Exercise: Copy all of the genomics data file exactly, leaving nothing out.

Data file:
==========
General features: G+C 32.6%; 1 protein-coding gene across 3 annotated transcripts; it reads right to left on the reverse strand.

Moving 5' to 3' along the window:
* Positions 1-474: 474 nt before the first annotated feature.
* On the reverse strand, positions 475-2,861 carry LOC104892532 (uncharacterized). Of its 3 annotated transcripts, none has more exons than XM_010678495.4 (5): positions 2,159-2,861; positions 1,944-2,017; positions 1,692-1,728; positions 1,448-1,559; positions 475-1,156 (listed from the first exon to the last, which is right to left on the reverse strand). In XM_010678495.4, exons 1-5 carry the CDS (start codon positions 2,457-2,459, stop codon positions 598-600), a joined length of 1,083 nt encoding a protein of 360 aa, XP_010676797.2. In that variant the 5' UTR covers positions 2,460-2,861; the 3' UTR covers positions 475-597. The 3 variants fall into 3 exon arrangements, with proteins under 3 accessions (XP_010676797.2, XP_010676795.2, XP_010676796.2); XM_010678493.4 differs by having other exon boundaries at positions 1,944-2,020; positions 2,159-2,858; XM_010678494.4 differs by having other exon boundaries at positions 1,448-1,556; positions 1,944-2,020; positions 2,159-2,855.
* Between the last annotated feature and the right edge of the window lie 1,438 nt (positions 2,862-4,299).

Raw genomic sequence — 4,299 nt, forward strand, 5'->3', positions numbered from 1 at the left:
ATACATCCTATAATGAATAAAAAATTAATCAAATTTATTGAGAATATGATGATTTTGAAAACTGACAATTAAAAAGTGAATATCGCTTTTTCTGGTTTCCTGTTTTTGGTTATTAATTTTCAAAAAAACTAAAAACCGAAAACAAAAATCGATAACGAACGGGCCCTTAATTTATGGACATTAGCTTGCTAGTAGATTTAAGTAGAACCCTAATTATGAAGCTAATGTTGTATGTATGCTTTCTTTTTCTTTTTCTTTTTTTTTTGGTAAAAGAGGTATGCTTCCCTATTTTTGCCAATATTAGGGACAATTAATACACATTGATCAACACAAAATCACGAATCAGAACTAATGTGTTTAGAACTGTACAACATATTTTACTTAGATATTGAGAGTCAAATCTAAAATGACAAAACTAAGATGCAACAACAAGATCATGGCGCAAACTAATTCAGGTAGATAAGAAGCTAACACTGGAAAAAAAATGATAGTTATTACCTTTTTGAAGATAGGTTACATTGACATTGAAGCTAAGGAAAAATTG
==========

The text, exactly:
General features: G+C 32.6%; 1 protein-coding gene across 3 annotated transcripts; it reads right to left on the reverse strand.

Moving 5' to 3' along the window:
* Positions 1-474: 474 nt before the first annotated feature.
* On the reverse strand, positions 475-2,861 carry LOC104892532 (uncharacterized). Of its 3 annotated transcripts, none has more exons than XM_010678495.4 (5): positions 2,159-2,861; positions 1,944-2,017; positions 1,692-1,728; positions 1,448-1,559; positions 475-1,156 (listed from the first exon to the last, which is right to left on the reverse strand). In XM_010678495.4, exons 1-5 carry the CDS (start codon positions 2,457-2,459, stop codon positions 598-600), a joined length of 1,083 nt encoding a protein of 360 aa, XP_010676797.2. In that variant the 5' UTR covers positions 2,460-2,861; the 3' UTR covers positions 475-597. The 3 variants fall into 3 exon arrangements, with proteins under 3 accessions (XP_010676797.2, XP_010676795.2, XP_010676796.2); XM_010678493.4 differs by having other exon boundaries at positions 1,944-2,020; positions 2,159-2,858; XM_010678494.4 differs by having other exon boundaries at positions 1,448-1,556; positions 1,944-2,020; positions 2,159-2,855.
* Between the last annotated feature and the right edge of the window lie 1,438 nt (positions 2,862-4,299).

Raw genomic sequence — 4,299 nt, forward strand, 5'->3', positions numbered from 1 at the left:
ATACATCCTATAATGAATAAAAAATTAATCAAATTTATTGAGAATATGATGATTTTGAAAACTGACAATTAAAAAGTGAATATCGCTTTTTCTGGTTTCCTGTTTTTGGTTATTAATTTTCAAAAAAACTAAAAACCGAAAACAAAAATCGATAACGAACGGGCCCTTAATTTATGGACATTAGCTTGCTAGTAGATTTAAGTAGAACCCTAATTATGAAGCTAATGTTGTATGTATGCTTTCTTTTTCTTTTTCTTTTTTTTTTGGTAAAAGAGGTATGCTTCCCTATTTTTGCCAATATTAGGGACAATTAATACACATTGATCAACACAAAATCACGAATCAGAACTAATGTGTTTAGAACTGTACAACATATTTTACTTAGATATTGAGAGTCAAATCTAAAATGACAAAACTAAGATGCAACAACAAGATCATGGCGCAAACTAATTCAGGTAGATAAGAAGCTAACACTGGAAAAAAAATGATAGTTATTACCTTTTTGAAGATAGGTTACATTGACATTGAAGCTAAGGAAAAATTG